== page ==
Previously, Lior was the COO of TIDAL, the global music streaming platform. In January 2015, Lior joined the core team that launched TIDAL by Shawn “JAY-Z” Carter and its original artist owners. TIDAL was acquired in April 2021 by Block (formerly known as Square). As COO, Lior oversaw all of TIDAL's strategic business and marketing initiatives. Prior to TIDAL, Lior worked in the Corporate Finance division of Deutsche Bank in London from 2009 to 2015. 

According to proprietary research conducted by catalogue acquisition company Duetti, which recently raised $90 million of new funding, show that over the last six months algorithmically originated streaming on Spotify grew by over 10%, while editorial driven streams are down by over 20%.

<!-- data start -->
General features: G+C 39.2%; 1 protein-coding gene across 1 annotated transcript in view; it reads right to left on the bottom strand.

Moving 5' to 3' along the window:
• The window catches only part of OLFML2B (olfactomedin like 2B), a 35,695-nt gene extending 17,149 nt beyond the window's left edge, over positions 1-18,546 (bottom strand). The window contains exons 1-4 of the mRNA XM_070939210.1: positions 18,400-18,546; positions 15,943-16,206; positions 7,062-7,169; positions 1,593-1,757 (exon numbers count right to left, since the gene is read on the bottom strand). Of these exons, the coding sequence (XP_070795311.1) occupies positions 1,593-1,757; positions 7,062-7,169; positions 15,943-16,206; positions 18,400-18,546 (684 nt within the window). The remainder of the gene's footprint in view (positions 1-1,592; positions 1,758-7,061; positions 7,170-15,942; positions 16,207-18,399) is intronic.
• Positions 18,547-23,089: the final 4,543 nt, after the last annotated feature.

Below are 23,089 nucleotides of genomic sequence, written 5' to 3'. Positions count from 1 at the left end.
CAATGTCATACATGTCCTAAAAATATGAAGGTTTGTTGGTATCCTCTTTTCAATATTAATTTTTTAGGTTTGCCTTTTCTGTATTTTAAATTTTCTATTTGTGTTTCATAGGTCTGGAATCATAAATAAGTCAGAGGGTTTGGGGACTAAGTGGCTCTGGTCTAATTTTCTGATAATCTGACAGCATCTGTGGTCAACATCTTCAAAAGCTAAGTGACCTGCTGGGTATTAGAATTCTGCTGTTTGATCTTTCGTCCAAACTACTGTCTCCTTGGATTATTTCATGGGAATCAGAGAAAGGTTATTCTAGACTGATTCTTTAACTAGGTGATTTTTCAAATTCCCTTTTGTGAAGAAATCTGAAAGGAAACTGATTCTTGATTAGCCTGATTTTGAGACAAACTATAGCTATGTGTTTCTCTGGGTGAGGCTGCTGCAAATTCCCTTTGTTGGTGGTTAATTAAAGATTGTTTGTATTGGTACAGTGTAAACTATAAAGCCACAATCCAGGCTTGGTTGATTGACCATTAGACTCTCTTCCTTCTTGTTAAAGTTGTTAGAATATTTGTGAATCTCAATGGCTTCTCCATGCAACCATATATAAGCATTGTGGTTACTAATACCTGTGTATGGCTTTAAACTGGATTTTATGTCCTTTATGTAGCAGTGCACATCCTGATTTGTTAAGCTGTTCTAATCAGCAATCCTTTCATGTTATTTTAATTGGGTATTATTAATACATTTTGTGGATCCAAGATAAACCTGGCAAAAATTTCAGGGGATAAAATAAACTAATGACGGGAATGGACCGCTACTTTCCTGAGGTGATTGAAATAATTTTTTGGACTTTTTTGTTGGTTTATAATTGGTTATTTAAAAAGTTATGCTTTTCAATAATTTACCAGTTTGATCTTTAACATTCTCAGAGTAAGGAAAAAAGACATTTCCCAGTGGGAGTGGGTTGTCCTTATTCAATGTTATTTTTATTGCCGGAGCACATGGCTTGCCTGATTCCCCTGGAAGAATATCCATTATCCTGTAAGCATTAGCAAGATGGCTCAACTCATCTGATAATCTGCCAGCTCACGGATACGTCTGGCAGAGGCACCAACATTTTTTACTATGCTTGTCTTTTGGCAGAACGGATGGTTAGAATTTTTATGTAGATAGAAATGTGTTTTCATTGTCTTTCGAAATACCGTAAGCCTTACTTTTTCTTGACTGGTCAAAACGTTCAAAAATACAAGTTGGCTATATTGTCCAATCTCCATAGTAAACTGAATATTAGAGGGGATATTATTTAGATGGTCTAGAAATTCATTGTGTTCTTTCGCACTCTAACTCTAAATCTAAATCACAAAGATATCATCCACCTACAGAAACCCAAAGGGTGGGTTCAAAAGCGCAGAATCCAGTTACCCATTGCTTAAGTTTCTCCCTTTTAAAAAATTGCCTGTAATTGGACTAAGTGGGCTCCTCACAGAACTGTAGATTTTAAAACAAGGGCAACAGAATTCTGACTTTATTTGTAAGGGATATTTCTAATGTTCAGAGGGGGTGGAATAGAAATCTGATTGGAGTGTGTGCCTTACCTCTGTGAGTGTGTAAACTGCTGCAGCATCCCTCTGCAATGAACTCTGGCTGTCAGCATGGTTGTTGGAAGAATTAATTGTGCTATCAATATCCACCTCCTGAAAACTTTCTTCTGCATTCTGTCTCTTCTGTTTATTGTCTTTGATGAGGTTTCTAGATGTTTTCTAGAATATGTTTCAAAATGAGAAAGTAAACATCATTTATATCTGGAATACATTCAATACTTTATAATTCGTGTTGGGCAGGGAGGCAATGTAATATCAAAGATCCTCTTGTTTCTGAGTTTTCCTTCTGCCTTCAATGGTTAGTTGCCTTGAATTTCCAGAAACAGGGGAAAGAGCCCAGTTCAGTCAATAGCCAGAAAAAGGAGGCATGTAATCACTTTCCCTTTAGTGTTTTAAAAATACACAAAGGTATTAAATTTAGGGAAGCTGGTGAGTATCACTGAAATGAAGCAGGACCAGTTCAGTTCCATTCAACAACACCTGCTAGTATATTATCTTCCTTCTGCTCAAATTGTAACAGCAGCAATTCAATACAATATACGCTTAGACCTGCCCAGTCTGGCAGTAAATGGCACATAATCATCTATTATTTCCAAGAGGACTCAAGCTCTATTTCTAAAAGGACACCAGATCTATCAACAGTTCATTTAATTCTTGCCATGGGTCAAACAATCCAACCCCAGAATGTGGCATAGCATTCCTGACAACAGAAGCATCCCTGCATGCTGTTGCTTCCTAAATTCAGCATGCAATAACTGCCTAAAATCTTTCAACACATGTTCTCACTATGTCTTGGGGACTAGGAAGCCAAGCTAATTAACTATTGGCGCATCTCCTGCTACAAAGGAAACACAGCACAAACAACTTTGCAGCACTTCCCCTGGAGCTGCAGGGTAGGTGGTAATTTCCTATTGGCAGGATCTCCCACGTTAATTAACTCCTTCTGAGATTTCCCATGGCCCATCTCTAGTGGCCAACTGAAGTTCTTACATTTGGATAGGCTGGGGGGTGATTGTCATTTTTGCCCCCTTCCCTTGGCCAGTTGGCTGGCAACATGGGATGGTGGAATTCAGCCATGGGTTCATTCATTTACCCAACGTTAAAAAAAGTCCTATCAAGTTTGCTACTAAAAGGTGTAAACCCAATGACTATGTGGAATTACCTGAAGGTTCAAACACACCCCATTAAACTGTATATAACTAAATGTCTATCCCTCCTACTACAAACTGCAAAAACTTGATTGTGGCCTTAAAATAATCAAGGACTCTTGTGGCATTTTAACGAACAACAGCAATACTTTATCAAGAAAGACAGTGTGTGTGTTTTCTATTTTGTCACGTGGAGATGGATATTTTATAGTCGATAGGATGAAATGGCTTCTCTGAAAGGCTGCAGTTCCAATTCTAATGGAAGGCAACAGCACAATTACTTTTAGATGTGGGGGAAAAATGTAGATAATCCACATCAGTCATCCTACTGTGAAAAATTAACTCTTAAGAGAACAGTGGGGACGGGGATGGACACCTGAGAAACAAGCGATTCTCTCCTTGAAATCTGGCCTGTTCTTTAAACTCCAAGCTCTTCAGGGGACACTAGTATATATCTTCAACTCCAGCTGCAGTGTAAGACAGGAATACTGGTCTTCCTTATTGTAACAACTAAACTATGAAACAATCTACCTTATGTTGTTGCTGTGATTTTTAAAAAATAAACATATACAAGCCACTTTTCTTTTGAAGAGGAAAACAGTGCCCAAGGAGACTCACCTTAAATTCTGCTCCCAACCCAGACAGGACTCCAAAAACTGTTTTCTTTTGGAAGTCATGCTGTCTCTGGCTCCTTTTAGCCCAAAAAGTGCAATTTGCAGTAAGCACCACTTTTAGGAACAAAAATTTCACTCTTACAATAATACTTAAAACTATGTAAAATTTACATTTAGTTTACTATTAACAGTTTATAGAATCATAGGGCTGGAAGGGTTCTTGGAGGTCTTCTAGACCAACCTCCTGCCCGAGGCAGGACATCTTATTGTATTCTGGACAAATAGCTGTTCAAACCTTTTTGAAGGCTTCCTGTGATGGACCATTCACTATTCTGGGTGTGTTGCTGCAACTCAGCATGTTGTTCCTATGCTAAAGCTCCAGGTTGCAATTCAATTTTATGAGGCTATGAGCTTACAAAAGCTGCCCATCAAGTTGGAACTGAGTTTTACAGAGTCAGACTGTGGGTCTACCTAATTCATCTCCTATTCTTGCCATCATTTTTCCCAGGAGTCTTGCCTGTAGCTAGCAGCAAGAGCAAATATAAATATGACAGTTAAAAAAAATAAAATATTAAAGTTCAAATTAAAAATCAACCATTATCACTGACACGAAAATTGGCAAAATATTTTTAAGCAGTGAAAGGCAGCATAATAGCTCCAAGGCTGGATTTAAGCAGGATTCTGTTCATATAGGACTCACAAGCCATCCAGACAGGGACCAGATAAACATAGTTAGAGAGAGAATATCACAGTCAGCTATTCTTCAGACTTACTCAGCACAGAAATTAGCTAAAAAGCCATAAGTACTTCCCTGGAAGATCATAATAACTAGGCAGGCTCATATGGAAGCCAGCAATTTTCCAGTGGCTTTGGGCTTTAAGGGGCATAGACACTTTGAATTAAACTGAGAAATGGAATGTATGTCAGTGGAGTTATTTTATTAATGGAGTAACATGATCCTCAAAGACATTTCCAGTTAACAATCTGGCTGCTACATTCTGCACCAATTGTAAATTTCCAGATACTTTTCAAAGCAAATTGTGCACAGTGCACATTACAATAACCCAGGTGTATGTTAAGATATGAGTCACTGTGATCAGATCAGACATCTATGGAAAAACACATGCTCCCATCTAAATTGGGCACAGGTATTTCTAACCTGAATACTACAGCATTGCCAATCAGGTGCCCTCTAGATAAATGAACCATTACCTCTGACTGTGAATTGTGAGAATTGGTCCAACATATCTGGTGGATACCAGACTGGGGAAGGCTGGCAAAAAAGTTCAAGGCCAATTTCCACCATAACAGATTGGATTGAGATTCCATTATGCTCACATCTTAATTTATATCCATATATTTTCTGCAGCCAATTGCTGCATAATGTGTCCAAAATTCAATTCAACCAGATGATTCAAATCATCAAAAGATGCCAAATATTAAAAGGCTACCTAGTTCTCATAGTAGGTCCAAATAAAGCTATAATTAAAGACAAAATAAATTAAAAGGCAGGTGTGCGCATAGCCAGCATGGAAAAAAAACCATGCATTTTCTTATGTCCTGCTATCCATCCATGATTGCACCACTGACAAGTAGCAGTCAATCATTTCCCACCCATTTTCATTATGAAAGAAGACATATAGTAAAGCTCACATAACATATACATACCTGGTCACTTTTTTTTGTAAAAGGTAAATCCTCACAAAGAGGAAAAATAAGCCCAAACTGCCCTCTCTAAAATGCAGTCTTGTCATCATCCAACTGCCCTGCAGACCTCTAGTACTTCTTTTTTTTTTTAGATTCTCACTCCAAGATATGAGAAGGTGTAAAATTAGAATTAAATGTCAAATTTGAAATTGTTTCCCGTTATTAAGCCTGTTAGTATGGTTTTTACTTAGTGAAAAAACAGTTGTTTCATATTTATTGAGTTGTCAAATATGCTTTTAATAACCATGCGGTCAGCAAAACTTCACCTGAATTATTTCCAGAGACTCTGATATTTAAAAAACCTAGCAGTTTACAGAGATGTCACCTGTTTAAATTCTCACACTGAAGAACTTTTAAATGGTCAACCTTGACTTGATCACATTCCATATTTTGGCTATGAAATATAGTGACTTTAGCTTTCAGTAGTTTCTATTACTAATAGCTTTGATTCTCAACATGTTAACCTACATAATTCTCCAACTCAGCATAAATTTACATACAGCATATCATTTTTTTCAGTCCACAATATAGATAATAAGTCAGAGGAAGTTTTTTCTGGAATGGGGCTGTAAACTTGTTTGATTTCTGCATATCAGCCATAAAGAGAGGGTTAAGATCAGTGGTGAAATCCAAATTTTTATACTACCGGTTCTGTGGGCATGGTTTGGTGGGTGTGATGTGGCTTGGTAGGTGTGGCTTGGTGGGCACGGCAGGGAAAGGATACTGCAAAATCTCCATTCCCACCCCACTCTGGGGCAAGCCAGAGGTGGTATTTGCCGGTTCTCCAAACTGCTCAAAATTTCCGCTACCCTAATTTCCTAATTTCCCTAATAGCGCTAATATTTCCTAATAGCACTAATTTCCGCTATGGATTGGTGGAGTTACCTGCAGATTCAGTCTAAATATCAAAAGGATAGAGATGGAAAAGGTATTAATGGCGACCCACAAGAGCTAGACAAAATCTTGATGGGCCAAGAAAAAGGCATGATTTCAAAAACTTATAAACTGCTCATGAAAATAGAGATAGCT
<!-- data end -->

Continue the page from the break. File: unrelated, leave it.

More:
For over a year the music industry has been engaged in a very public, vocal and often polarising debate on the implications AI might have on music. In April 2023, a “fake Drake” track started trending around the world, becoming headline news before being swiftly taken down by streaming services. The focus of that debate was multifaceted and complex, encompassing copyright infringement, the moral ethical and legal implications of cloning an artist’s voice and musical style, and more. While all of these topics are clearly important, the current debate is not focused on the more important and immediate impacts of AI on music.